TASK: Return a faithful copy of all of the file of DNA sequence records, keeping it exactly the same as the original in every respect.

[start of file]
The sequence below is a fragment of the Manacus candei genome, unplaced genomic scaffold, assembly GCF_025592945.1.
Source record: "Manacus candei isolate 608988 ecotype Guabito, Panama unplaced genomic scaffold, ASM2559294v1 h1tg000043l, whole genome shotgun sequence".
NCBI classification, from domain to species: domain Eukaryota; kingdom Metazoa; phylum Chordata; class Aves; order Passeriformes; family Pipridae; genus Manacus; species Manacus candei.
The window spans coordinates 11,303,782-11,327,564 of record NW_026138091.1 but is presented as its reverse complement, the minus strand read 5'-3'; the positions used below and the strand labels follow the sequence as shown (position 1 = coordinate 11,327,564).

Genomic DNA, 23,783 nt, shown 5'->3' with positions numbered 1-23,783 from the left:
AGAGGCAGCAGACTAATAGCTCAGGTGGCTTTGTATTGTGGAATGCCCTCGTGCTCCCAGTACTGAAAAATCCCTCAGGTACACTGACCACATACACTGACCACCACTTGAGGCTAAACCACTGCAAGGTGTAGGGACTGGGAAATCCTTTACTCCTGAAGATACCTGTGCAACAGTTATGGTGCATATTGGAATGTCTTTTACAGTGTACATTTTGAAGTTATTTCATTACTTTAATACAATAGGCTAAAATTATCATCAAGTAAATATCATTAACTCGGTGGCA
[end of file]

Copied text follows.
The sequence below is a fragment of the Manacus candei genome, unplaced genomic scaffold, assembly GCF_025592945.1.
Source record: "Manacus candei isolate 608988 ecotype Guabito, Panama unplaced genomic scaffold, ASM2559294v1 h1tg000043l, whole genome shotgun sequence".
NCBI classification, from domain to species: domain Eukaryota; kingdom Metazoa; phylum Chordata; class Aves; order Passeriformes; family Pipridae; genus Manacus; species Manacus candei.
The window spans coordinates 11,303,782-11,327,564 of record NW_026138091.1 but is presented as its reverse complement, the minus strand read 5'-3'; the positions used below and the strand labels follow the sequence as shown (position 1 = coordinate 11,327,564).

Genomic DNA, 23,783 nt, shown 5'->3' with positions numbered 1-23,783 from the left:
AGAGGCAGCAGACTAATAGCTCAGGTGGCTTTGTATTGTGGAATGCCCTCGTGCTCCCAGTACTGAAAAATCCCTCAGGTACACTGACCACATACACTGACCACCACTTGAGGCTAAACCACTGCAAGGTGTAGGGACTGGGAAATCCTTTACTCCTGAAGATACCTGTGCAACAGTTATGGTGCATATTGGAATGTCTTTTACAGTGTACATTTTGAAGTTATTTCATTACTTTAATACAATAGGCTAAAATTATCATCAAGTAAATATCATTAACTCGGTGGCA